If you’re a fan of acoustic guitar music, then this is a guy you need to see. Then again, if you’re a fan of acoustic guitar music, you should already know that.

Setlist

  • Oh California
  • I Came Into Your Store
  • Who Can It Be Now?
  • Dreamtime In Glasgow
  • Down Under
  • Beautiful World
  • There’s Water Over You
  • Prison Time
  • Maggie
  • The End Of Whilemina
  • I Just Don’t Think I’ll Ever Get Over You
  • Are You Lookin’ At Me?
  • Waiting For My Real Life To Begin
  • Overkill

Gig Review :: Frank Turner – 16/10/09

Frank Turner rolled into Manchester to play his first show on English soil on the Poetry Of The Deed Tour last week, and what a show it was. I knew that Frank was good live, but this was amazing. I just wish I could remember more of it.

poetry-of-the-deedAs soon as he took the stage, you could tell this was going to be a gig to remember. From the start of the first song, Live Fast Die Old, he had the whole crowd mesmerised. Why this guy wasn’t playing a bigger venue is beyond me. The 900-strong crowd were hanging onto his every word, singing along and really having an amazing evening. If there’s a Frank Turner fan out there who hasn’t heard the man live, you haven’t really heard him.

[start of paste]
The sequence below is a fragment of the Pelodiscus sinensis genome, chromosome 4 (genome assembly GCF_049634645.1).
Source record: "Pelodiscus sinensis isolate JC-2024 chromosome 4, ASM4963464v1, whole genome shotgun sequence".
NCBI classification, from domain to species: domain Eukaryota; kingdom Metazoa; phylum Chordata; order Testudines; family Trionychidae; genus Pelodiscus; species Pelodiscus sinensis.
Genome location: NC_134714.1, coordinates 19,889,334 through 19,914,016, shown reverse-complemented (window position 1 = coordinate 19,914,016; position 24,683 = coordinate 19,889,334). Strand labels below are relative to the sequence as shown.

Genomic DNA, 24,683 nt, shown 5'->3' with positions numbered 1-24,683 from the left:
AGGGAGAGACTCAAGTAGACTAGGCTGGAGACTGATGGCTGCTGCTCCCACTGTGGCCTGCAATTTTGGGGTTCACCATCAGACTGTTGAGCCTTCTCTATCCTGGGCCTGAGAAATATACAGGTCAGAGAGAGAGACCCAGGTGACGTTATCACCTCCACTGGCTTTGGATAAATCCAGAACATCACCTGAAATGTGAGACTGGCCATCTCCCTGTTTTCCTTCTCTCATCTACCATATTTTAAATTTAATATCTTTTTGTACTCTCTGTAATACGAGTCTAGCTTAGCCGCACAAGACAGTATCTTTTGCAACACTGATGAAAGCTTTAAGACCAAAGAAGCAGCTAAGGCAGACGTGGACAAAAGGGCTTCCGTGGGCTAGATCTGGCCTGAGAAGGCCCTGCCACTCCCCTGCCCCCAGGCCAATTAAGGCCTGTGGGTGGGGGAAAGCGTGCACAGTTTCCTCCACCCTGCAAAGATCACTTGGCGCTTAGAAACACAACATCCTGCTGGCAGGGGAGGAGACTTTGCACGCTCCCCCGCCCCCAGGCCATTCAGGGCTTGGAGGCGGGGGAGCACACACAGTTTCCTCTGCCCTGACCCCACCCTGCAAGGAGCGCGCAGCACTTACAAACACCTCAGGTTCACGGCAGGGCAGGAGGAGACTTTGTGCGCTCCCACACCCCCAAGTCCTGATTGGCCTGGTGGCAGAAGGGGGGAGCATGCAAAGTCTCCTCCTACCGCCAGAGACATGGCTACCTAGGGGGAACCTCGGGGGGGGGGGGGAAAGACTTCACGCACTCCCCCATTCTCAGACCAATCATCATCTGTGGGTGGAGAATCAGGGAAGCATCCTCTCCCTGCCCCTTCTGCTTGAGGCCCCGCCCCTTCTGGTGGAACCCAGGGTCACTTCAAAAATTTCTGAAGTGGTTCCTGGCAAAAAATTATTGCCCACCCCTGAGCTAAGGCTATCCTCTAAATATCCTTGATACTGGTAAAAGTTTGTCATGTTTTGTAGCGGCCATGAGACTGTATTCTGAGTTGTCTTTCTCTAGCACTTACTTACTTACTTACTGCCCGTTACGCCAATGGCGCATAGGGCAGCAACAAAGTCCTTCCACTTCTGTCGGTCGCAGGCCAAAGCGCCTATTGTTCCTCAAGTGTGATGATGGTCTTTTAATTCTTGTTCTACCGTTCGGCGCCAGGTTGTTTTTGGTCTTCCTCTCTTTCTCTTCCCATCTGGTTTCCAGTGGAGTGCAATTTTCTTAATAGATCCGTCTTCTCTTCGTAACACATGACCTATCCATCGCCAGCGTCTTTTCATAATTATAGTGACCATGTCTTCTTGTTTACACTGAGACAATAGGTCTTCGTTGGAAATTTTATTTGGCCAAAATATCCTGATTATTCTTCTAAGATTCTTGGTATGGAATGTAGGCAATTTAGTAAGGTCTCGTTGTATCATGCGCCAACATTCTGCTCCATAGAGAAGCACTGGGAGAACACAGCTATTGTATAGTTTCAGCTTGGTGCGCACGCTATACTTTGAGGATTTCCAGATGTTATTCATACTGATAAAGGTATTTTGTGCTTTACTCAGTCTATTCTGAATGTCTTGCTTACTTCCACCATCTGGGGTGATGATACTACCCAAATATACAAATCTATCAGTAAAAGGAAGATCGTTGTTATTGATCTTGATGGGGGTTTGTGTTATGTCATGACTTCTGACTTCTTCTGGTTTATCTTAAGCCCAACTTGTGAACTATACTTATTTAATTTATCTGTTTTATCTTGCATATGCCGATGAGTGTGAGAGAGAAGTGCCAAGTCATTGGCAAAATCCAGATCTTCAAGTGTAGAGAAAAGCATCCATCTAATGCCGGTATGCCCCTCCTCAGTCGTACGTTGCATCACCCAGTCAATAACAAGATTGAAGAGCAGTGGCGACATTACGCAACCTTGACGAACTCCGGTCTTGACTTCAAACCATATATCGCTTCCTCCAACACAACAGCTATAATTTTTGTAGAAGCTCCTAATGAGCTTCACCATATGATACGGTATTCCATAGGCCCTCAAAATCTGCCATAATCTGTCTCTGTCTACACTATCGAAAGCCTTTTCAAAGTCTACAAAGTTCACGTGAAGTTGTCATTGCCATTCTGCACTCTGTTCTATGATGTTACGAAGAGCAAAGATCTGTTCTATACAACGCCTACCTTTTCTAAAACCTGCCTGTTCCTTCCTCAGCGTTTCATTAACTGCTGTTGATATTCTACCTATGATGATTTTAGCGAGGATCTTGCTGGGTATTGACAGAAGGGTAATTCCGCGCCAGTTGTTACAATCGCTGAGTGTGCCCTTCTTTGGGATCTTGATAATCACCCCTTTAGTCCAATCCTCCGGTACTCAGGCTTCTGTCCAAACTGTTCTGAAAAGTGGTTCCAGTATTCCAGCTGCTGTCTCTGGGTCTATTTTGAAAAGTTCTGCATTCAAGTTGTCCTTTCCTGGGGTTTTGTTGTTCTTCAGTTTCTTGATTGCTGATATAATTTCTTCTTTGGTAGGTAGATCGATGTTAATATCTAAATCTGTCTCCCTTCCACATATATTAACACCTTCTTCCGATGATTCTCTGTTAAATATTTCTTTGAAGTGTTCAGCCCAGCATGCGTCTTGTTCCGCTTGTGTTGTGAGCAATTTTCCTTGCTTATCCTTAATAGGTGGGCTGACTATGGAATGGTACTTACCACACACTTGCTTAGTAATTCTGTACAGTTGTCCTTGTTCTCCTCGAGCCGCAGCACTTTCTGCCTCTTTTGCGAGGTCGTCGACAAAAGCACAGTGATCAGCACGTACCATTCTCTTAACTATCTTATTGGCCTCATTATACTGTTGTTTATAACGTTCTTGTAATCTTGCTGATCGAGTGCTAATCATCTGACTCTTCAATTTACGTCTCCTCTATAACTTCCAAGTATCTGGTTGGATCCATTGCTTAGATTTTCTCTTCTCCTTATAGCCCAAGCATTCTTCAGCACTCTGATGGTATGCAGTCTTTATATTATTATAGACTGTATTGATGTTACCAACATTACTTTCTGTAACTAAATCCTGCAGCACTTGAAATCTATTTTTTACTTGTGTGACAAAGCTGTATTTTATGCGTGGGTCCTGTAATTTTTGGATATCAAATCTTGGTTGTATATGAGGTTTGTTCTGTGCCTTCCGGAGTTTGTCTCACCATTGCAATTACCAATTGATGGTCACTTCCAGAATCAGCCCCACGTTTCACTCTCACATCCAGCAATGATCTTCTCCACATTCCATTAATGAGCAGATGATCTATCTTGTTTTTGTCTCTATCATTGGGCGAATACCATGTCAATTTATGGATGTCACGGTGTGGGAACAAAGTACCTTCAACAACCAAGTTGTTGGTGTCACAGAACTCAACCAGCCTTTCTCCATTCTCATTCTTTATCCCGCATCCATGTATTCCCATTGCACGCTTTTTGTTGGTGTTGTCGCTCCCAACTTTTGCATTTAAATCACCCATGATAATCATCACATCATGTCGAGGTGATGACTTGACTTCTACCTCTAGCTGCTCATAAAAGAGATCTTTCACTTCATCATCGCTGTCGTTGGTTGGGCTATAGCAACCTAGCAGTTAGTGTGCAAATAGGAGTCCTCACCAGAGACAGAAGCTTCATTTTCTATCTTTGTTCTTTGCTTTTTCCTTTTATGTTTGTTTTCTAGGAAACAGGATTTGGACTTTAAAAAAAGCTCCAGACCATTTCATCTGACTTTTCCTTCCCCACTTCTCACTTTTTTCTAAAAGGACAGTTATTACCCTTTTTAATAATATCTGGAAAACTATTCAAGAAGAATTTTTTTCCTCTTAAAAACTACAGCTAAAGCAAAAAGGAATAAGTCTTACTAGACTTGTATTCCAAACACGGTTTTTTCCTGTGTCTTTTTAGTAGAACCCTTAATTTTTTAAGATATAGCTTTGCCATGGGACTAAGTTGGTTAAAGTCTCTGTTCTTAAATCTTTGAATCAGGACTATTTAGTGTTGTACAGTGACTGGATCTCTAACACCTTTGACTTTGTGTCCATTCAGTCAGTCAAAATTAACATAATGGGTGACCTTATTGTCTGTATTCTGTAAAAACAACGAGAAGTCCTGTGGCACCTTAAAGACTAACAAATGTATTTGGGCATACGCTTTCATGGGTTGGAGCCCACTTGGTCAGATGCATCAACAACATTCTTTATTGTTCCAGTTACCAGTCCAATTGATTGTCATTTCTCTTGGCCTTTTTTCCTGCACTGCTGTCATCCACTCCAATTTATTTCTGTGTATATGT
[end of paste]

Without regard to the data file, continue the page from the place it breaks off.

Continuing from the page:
The set spanned all of the wandering Winchestrian’s career, with early solo songs like Nashville Tenesee and Smiling At Strangers On Trains (a song recorded by his old band Million Dead) making an appearance, as well as a cover of, The Postal Service’s, The District Sleeps Alone Tonight. The majority of the setlist came from Poetry Of The Deed, which was to be expected, and this is what the majority of the crowd seemed to know. It was good to hear some of the ‘classics’ for the Frank Turner Hardcore though.

One thing I really love at gigs is audience interaction, be that in the form of brief chats, rants or getting the audience involved. Frank did all of this. He dragged someone up out of the crowd to play harmonica on Dan’s Song and, whilst it might not have been the most perfect solo in the world, it was great to see Frank getting the people who love his music involved. There was a good bit of banter with the crowd and the occasional contextual rant. All of this was great and added to the whole experience. I really hate it when an artist just gets up on stage, plays their set and goes. I realise that’s what they’re being paid to do, but it’s always good to see someone appreciating their fans in the way Frank did on Friday night.